Two Indigenous people and a British solider, all in a polyamorous relationship, flee American militia in the wooded battlefields of the War of 1812. Nothing about that premise particularly signals that Mohawk functions as a horror picture, but as soon as the menacing synths and flickering projection bulb of the film’s opening credits set the grindhouse-reminiscent tone, its choice of genre is undeniable. Directed by We Are Still Here’s Ted Geoghegan, Mohawk creates a kind of reverse-engineered version of a creature feature where white American men are the monsters hunting down its protagonists, emerging from behind trees as a kind of supernatural intrusion on an environment where they don’t belong. On a formal, financial level, the film lacks the attention to craft that elevates similar-in-tone projects like Ravenous, The Revenant, Bone Tomahawk, and The Hateful 8, but its choice of an Indigenous POV in both a historical and a horror genre context affords the film distinction as a cheaply produced curio. Mohawk’s recurring nightmare imagery, synthy crescendos, and washes of impossibly bright red acrylic blood all feel familiar to horror cheapie territory, but its historical narrative told through the perspective of the Mohawk tribe is a different matter entirely.
Although its three central characters’ polyamory might stick out as a peculiar detail in the historical context of the War of 1812, Mohawk treats it with a casual, matter of fact dismissal. The much more pressing issue is how the throuple’s Mohawk tribe is caught between two warring white man governments, the Americans & The Brits. While most other Native peoples have chosen sides in the conflict, the Mohawk tribe remains deliberately neutral, leaving themselves vulnerable to violence from both ends. The presence of the British soldier disrupts this balance and invites even more violence, especially once our three leads find themselves surrounded by a small band of seethingly racist American combatants. The two sides bitterly fight out the conflict of the war at large in a wooded microcosm, trading vicious blows to each other’s already dwindled, wounded ranks. As the violence and stress-induced nightmares escalate in the days leading up to the inevitable bloodshed of the climax, the film drops the pretense of its function as a war movie entirely. The cheap synths, woodland sets, and bright red stage blood of its tension-building violence feel distinctly tied to the rhythms & tropes of horror cinema, which is an interesting lens for telling this kind of wartime story.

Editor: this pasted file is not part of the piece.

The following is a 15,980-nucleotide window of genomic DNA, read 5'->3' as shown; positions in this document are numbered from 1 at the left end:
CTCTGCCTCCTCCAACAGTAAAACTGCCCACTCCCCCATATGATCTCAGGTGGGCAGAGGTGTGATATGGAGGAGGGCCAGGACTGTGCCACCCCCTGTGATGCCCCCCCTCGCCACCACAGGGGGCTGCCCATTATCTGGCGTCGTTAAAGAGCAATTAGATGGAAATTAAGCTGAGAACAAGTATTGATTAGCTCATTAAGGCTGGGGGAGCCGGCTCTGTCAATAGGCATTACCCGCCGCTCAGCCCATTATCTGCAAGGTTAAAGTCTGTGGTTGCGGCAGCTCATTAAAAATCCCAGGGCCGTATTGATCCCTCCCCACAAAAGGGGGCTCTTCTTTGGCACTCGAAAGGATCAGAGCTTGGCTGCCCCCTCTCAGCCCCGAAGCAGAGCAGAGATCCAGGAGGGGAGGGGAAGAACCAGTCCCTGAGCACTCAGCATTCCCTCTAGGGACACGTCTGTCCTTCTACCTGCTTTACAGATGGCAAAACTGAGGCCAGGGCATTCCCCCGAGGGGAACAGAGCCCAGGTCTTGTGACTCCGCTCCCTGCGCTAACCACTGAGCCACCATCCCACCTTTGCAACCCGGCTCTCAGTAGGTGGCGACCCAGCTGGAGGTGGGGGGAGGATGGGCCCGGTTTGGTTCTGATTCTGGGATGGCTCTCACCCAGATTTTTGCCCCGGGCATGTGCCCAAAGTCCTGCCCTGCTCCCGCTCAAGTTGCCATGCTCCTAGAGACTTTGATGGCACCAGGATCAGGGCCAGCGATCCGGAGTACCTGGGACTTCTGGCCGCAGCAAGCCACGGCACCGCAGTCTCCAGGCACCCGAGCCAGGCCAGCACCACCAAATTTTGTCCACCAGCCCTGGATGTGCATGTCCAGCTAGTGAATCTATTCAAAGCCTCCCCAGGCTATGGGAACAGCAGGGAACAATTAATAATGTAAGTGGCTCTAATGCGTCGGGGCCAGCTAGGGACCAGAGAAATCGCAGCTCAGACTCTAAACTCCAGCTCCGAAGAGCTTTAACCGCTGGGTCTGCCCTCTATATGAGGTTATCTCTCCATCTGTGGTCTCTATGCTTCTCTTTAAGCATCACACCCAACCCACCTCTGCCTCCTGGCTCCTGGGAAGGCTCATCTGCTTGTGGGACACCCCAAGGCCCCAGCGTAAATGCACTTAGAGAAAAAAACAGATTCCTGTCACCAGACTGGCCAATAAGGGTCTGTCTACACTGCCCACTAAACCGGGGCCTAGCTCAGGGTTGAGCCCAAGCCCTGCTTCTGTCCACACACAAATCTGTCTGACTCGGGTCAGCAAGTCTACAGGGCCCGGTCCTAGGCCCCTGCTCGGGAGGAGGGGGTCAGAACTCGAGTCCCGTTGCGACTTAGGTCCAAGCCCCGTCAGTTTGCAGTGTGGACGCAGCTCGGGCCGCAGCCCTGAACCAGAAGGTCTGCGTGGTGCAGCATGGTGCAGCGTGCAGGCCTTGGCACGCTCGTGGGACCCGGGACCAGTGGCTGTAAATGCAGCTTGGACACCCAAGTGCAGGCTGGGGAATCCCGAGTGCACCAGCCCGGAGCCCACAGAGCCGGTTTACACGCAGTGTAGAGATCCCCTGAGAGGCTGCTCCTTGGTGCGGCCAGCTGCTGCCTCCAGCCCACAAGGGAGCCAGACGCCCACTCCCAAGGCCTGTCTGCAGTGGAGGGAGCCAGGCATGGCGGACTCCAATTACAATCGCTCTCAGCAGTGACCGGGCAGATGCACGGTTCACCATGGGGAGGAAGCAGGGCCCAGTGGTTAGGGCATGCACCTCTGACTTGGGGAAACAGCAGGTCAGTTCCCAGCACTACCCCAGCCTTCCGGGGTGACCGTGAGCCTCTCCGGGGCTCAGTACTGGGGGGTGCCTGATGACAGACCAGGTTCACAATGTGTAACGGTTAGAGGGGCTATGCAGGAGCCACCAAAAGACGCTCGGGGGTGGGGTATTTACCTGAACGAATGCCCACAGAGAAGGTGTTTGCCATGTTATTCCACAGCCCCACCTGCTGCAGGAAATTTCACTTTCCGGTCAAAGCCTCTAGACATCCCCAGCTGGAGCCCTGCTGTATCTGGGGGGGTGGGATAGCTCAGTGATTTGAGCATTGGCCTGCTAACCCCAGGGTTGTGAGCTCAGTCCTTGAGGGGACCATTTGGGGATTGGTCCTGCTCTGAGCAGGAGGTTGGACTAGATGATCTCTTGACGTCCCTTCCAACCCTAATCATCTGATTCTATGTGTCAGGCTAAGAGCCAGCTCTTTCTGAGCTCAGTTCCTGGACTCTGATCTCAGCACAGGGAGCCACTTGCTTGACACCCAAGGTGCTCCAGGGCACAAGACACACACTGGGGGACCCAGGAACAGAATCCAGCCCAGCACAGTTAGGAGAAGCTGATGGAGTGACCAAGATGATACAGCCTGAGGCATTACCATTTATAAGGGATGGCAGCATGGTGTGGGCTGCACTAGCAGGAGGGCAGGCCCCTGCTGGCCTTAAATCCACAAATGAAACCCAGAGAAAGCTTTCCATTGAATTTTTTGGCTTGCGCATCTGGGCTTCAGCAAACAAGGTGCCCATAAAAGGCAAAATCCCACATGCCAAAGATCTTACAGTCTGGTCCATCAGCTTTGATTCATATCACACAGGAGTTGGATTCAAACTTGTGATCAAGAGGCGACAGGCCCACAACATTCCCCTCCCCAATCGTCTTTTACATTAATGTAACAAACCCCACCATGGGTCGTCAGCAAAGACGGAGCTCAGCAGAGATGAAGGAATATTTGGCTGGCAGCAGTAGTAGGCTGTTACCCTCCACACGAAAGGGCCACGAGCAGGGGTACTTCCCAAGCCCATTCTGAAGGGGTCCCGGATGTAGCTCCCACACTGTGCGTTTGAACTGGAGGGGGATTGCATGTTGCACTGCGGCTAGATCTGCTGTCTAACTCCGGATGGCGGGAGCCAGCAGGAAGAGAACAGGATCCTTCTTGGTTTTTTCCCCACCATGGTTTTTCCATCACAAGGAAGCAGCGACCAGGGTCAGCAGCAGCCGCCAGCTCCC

Unfortunately, Mohawk’s sense of craft can’t quite match the interest it generates as a corrective in POV from what’s usually depicted in clashes between American settlers & their Indigenous victims. The film finds a tone & perspective far preferable to the ones of superficial correlatives like The Revenant, but its flat digital cinematography is far from Emmanuel Lubezki quality. As confidently casual as Mohawk can be about its themes of polyamory, it drives home other topics with awkward tactlessness in lines like “From my experience, it’s the white man who does the scalping.” I suspect the film’s shortcomings are mostly on the shoulders of Geoghegan, whose previous haunted house picture was similarly frustrating in its stubbornness to live up to its full potential. I greatly respect his choice of perspective & casting in Mohawk. Besides the inclusion of always-welcome genre film character actor Robert Longstreet & wide-eyed beardo pro wrestler Luke Harper among the American monsters, the film also commits to casting actual Native actors Kaniehtiio Horn & Justin Rain in its central roles. That casting reinforces the fascinating specificity of the film’s choice in POV, but it’s a little disappointing that Geoghegan couldn’t do better by the opportunity for greatness created in that collaboration.
I’m always down for a horror cheapie with a killer premise set in the creepy (and affordable) world of the woods, but I can’t help but wish that Mohawk had done just slightly more with its visual language & sound design within that genre context. Its novelty as a historical horror film with an Indigenous, polyamorous POV puts a lot of pressure on the final product to deliver something memorable & impactful. It seems unlikely that we’ll ever see this exact set of circumstances & qualifiers coexist onscreen again. Mohawk is easy to recommend for the specificity of that context alone and can be forgiven for many of its sins against objective quality in consideration of its exceedingly modest budget. I would much rather report that it was a knockout masterpiece that fully fulfilled the promise of its premise, but the truth is that it’s a fairly standard woodland-set indie horror with a killer hook. There’s obviously value to that kind of minor pleasure, even if the temptation is to wish for better.